The culture of east Nashville is very different than any other demographic I had worked with previously, which was mostly rural settings. I am entering my third year based at Stratford STEM Magnet High School. There is a non-profit agency, Martha O’Bryan Center, based in the project housing area of east Nashville that operates an after-school program on the second floor of Stratford High School called “Top Floor.” Students participate in enrichment services, such as photography class, art class, cooking, etc. or record an original rap song in a sound booth. They also receive homework help and tutoring. My role the first two years was to help seniors understand the best-fit college for them based on several criteria, namely GPA and ACT score, but also skills, extra-curricular activities, cost, distance from home, etc. (I was employed by a partnering non-profit agency, Oasis Center College Connection, which allowed me to work as a staff member of the College Room of Top Floor every day of the week.) Most seniors would not have a plan for the Fall post-graduation without the assistance from the College Room staff of Top Floor, and as you can imagine, many seniors left Stratford with no plan at all—no college enrollment, no job, no nothing!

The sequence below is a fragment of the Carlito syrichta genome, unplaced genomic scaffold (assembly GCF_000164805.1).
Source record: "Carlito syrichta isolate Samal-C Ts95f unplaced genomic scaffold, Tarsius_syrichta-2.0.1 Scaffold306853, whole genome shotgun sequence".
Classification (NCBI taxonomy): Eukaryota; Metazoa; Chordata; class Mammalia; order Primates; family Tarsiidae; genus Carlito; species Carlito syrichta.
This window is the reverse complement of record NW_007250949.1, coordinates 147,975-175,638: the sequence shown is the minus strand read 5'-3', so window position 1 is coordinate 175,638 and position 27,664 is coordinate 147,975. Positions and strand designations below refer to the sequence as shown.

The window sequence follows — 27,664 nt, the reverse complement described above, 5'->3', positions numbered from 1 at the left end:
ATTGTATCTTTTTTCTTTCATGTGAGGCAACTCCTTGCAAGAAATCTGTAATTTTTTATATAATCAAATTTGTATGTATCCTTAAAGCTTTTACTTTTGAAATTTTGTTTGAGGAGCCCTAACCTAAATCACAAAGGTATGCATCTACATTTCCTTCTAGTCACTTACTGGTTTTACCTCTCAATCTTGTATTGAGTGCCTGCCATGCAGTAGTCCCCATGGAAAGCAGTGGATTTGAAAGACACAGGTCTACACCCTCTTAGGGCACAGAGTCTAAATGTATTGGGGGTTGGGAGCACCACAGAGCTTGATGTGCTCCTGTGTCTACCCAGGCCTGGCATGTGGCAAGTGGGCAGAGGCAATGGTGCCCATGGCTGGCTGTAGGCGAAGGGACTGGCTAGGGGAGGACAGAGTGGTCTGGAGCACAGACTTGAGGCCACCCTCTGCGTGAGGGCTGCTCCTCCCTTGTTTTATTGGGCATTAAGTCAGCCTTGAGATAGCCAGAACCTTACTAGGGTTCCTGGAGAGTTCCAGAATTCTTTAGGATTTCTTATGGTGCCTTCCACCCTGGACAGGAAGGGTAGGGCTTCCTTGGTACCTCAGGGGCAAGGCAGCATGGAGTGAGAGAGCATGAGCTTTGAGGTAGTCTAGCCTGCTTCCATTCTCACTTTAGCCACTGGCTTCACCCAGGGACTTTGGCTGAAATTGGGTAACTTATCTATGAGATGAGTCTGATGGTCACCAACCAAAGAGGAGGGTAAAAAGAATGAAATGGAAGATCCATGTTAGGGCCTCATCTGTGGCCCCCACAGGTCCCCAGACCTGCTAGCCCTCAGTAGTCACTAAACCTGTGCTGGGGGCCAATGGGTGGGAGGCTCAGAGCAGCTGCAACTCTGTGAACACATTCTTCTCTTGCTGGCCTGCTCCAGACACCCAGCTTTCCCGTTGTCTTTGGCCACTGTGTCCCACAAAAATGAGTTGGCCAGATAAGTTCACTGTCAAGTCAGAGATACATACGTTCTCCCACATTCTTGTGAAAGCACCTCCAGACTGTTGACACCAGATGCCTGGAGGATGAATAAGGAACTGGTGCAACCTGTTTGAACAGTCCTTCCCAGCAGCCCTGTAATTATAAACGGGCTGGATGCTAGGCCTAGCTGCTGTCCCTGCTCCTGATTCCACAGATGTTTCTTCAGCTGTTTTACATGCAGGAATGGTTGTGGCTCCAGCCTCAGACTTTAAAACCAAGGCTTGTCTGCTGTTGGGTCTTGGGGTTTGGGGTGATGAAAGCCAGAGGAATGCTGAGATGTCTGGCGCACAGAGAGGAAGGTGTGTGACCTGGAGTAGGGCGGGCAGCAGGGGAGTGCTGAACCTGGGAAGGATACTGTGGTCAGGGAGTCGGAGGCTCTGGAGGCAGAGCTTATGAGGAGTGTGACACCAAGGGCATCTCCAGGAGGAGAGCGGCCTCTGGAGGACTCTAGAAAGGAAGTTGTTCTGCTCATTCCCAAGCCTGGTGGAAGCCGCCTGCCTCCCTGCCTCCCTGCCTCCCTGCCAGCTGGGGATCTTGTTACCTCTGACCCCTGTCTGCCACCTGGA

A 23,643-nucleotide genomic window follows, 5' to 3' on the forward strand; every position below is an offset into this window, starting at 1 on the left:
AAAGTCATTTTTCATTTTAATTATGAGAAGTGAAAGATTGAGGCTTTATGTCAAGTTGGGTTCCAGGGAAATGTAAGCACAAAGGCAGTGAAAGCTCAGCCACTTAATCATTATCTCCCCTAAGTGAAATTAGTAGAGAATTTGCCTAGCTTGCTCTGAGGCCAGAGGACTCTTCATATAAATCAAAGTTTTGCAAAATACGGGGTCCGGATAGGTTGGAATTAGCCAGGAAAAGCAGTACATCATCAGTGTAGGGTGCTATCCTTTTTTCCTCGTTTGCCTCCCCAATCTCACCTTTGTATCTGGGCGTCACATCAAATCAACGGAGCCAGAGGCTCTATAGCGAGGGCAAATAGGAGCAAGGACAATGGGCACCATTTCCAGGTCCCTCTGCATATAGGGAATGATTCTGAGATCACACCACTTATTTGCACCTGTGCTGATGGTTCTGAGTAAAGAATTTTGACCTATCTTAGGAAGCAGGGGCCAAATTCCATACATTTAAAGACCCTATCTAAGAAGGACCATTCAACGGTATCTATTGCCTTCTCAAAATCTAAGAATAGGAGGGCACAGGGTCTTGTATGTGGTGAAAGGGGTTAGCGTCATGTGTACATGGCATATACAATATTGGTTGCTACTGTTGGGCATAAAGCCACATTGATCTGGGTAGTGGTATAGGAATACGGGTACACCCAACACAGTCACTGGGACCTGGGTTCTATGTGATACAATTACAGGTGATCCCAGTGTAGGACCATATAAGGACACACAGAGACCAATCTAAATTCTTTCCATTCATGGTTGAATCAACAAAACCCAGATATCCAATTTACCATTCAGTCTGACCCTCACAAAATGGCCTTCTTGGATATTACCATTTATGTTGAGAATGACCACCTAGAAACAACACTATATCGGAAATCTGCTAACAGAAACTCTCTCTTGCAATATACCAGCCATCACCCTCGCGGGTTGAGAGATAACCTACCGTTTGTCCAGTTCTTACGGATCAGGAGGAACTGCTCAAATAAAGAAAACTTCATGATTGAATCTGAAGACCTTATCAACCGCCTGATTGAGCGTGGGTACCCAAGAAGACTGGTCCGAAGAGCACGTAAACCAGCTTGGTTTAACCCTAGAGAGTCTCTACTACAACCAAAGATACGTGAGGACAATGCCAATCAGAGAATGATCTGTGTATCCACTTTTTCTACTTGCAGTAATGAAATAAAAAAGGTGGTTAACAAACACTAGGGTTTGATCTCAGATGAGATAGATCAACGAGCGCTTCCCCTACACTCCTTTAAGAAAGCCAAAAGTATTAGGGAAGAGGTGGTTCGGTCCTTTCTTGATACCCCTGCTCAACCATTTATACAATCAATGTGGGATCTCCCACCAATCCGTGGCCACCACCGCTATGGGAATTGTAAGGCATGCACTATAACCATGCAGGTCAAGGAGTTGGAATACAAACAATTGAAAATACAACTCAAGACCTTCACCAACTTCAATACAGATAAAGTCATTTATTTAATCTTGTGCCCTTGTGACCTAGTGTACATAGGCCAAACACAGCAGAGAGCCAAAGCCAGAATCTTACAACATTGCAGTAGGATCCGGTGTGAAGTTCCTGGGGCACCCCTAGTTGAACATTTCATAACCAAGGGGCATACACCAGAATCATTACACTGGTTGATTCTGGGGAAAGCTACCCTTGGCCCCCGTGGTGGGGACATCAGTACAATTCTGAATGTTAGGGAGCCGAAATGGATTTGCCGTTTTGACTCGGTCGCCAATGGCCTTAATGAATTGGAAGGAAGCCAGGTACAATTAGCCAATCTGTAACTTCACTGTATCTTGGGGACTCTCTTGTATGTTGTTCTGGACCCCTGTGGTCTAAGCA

Earlier this year, I left Oasis Center and accepted a position with Martha O’Bryan Center. I work for a work-readiness program called Chapter 2, which helps put low-income students lacking experience to work. Our funding is grant-based and started in April of this year. Of the 52 participants we enrolled, we placed 45 of them in summer jobs! (Three others were able to find employment on their own.) Now we are at the beginning of a new school year and enrolling more new participants. I am targeting those low-income students who aren’t interested in college or simply do not know what to do once they graduate. When enrolled, they will be paid to participate in occupational skills Training throughout the school year, which I will facilitate myself. Students will learn how to get a job on their own, how to keep that job, and what skills they offer. Each student will receive career guidance, and if by the end of the school year someone does not have a job, Chapter 2 will place them in a summer internship. Once this paid work experience is complete, we will help participants find a permanent placement or some type of certificate training program, apprenticeship, etc. For me, this is very rewarding work, because it gives me the chance to reach out to students who are wandering aimlessly without direction, which is exactly the person I was before GEAR UP helped me understand my path!